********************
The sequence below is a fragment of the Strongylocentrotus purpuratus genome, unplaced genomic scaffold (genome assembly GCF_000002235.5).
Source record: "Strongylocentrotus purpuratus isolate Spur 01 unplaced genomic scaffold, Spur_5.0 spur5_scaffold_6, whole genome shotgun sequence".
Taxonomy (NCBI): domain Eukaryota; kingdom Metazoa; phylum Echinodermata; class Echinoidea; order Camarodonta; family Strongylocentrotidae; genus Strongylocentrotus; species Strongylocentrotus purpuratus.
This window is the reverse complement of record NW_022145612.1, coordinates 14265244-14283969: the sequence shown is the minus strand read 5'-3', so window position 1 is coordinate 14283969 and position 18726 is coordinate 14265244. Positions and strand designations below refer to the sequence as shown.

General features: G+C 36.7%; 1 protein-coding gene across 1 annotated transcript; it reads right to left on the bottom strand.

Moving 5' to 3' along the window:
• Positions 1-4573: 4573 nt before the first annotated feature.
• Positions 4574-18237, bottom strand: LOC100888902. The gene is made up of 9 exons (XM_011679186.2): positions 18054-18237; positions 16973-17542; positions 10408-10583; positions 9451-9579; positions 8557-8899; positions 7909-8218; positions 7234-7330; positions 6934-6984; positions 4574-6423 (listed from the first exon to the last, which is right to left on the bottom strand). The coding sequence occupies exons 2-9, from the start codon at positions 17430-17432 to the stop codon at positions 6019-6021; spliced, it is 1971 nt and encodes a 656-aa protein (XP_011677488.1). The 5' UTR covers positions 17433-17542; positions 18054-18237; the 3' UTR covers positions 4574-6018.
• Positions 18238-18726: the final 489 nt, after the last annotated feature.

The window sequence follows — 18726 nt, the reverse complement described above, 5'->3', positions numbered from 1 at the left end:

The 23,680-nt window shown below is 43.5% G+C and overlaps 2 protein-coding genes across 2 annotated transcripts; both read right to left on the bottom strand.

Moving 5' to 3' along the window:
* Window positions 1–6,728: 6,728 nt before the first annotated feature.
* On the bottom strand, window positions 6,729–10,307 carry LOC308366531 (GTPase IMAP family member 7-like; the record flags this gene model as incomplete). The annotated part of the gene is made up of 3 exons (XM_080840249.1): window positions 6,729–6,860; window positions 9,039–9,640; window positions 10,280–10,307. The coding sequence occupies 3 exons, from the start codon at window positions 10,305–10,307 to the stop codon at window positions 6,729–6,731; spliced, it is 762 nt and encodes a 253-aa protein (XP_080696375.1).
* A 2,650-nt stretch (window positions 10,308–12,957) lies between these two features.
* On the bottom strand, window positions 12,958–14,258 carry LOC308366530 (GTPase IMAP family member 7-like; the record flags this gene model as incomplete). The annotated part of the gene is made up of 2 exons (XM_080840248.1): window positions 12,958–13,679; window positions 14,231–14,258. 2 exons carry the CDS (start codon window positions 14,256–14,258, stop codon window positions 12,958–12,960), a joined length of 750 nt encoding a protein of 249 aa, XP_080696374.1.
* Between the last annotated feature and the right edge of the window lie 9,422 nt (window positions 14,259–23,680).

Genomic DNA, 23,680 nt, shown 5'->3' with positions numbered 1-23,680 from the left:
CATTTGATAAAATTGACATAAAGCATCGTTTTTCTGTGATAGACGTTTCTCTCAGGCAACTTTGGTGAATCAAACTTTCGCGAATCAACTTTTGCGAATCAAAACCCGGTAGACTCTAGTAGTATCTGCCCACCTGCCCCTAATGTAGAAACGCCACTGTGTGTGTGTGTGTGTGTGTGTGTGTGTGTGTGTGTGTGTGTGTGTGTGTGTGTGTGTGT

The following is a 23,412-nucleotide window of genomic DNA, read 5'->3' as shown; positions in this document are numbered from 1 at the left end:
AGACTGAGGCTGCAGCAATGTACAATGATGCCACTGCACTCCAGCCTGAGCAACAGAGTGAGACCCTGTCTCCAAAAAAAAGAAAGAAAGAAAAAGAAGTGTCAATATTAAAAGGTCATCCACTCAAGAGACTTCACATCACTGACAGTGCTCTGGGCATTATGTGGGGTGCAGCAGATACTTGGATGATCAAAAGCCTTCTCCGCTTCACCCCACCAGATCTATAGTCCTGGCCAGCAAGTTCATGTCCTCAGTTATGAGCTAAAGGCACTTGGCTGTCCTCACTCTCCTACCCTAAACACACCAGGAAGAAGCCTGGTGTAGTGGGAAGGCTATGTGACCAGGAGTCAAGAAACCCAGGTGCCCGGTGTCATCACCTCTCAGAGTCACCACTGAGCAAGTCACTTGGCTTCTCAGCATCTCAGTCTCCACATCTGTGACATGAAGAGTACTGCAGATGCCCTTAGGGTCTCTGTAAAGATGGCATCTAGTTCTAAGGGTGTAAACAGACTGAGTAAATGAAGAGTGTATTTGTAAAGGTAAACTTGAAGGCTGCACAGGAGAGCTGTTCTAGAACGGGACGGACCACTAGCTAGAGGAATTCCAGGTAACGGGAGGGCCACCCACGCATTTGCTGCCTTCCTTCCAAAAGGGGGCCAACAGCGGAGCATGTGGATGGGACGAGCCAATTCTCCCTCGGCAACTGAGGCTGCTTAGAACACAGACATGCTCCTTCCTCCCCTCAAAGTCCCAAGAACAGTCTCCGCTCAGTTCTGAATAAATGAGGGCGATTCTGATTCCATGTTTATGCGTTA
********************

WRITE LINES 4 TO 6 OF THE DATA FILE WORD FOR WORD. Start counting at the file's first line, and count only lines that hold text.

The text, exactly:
This window is the reverse complement of record NW_022145612.1, coordinates 14265244-14283969: the sequence shown is the minus strand read 5'-3', so window position 1 is coordinate 14283969 and position 18726 is coordinate 14265244. Positions and strand designations below refer to the sequence as shown.

General features: G+C 36.7%; 1 protein-coding gene across 1 annotated transcript; it reads right to left on the bottom strand.

Moving 5' to 3' along the window: